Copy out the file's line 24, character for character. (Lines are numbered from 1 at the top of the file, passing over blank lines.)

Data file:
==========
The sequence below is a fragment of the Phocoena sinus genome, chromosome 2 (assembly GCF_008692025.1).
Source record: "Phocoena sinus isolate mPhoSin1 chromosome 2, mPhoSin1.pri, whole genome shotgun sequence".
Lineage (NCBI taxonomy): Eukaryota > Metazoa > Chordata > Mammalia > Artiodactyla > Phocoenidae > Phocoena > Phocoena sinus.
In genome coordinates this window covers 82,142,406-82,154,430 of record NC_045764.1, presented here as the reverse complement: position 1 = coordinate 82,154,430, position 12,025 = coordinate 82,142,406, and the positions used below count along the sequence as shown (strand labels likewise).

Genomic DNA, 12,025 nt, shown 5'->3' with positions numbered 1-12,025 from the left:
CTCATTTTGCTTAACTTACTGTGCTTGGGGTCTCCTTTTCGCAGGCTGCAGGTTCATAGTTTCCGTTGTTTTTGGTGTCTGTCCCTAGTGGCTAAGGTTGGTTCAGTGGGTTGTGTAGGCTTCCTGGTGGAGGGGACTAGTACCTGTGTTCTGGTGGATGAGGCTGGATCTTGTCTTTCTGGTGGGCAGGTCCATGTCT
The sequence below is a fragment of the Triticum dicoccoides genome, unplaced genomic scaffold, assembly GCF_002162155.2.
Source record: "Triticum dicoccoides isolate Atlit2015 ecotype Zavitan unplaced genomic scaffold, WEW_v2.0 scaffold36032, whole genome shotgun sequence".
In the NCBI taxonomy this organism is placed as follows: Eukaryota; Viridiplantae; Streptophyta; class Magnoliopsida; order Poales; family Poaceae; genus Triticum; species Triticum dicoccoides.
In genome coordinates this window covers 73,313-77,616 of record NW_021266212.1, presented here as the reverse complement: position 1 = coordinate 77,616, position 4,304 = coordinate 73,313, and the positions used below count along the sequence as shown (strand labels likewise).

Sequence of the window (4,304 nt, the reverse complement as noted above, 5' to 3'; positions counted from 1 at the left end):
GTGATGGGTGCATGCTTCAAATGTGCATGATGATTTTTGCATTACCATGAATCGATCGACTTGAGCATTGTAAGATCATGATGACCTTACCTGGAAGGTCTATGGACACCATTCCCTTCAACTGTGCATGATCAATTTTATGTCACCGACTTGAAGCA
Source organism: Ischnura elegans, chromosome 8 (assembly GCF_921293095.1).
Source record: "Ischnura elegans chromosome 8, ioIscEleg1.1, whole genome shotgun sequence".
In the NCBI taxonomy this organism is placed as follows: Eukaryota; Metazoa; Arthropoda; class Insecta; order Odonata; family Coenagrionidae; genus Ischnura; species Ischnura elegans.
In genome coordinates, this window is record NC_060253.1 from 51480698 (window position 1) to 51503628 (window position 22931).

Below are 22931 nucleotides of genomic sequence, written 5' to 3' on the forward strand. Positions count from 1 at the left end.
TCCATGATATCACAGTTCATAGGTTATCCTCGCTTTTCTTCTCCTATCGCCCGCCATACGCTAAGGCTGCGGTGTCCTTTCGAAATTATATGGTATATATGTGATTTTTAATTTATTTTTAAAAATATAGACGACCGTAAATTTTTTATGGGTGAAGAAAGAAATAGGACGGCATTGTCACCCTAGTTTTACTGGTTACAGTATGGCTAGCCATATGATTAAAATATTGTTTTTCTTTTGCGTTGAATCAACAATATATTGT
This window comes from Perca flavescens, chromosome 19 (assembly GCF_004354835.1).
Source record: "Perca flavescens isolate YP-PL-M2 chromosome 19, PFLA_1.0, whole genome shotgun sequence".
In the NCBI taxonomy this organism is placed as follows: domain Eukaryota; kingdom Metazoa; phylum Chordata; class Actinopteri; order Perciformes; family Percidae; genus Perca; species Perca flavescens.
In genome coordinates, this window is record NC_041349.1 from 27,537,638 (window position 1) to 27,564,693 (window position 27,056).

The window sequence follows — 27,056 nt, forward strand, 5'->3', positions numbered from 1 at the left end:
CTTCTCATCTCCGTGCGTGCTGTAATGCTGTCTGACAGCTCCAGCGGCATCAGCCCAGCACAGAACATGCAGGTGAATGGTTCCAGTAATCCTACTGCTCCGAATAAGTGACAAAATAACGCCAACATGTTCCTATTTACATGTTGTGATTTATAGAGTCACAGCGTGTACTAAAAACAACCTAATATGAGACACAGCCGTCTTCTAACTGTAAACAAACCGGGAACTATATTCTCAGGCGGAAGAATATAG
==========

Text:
CTTCTCATCTCCGTGCGTGCTGTAATGCTGTCTGACAGCTCCAGCGGCATCAGCCCAGCACAGAACATGCAGGTGAATGGTTCCAGTAATCCTACTGCTCCGAATAAGTGACAAAATAACGCCAACATGTTCCTATTTACATGTTGTGATTTATAGAGTCACAGCGTGTACTAAAAACAACCTAATATGAGACACAGCCGTCTTCTAACTGTAAACAAACCGGGAACTATATTCTCAGGCGGAAGAATATAG